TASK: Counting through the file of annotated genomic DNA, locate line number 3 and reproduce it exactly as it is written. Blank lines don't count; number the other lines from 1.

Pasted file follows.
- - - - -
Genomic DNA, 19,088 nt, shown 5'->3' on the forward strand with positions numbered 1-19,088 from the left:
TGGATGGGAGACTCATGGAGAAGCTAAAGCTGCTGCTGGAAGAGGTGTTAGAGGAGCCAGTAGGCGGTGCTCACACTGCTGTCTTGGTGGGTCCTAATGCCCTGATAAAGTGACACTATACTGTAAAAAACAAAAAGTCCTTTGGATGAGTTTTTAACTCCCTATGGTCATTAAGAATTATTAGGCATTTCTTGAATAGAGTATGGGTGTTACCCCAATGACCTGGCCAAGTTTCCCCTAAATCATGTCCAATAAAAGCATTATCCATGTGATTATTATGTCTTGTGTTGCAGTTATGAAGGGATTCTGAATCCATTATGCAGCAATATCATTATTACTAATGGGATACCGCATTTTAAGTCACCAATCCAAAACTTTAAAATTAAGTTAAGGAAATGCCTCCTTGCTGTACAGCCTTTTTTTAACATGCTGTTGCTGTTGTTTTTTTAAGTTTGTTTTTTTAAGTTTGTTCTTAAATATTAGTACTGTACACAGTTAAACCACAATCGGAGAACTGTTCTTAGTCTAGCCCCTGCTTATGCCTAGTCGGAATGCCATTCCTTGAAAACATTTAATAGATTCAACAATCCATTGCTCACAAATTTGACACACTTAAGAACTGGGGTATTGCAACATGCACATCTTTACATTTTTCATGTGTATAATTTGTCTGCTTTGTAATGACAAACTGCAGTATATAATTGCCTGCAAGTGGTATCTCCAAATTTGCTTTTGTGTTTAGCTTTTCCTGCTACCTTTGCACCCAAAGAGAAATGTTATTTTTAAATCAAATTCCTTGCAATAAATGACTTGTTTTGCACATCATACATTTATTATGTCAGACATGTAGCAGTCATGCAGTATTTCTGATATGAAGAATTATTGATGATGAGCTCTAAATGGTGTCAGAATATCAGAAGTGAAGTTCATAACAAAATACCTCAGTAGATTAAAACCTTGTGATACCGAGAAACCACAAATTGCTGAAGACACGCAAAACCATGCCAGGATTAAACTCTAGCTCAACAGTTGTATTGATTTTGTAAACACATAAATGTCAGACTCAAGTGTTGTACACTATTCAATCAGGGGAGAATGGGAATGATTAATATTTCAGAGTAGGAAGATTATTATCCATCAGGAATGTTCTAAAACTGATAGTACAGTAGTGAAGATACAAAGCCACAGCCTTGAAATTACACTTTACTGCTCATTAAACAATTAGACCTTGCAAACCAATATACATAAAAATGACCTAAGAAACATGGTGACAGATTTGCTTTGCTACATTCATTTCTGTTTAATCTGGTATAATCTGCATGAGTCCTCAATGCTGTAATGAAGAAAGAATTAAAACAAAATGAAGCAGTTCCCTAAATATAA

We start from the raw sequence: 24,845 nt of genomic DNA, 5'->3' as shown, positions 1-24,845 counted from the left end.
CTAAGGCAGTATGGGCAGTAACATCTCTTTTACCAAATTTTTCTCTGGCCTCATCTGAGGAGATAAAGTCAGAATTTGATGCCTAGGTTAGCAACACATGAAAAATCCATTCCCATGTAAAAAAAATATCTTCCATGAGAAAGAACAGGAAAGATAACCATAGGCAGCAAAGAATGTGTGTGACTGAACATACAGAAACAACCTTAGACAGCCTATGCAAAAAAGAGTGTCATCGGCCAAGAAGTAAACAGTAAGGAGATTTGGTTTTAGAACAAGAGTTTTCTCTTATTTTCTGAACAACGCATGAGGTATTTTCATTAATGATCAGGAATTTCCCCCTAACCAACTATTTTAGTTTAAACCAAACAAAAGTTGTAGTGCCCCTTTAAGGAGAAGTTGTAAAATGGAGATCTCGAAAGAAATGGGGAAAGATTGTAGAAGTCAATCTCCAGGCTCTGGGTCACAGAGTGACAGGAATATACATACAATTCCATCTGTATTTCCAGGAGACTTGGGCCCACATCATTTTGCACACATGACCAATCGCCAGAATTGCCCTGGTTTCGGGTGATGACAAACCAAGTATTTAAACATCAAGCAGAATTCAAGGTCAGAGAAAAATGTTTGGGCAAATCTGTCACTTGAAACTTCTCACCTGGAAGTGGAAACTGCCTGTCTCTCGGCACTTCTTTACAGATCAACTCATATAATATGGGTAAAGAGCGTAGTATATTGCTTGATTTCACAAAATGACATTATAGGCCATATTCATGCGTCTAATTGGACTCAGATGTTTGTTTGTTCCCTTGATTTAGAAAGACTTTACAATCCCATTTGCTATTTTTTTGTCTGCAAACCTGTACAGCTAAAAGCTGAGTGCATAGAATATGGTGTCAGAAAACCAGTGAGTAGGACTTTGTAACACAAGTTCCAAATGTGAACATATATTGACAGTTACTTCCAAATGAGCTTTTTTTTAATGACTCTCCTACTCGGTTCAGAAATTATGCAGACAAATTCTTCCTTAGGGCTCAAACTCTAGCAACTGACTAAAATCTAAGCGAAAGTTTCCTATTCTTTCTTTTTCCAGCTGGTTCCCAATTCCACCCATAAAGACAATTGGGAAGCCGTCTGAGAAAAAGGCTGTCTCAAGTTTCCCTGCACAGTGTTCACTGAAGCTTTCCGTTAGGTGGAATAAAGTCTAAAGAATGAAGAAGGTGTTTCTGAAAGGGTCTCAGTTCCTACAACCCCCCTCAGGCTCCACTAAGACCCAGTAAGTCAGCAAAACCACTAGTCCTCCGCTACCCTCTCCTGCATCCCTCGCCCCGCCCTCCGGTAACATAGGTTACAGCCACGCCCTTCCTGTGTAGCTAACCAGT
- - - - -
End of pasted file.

We start from the raw sequence: 24,845 nt of genomic DNA, 5'->3' as shown, positions 1-24,845 counted from the left end.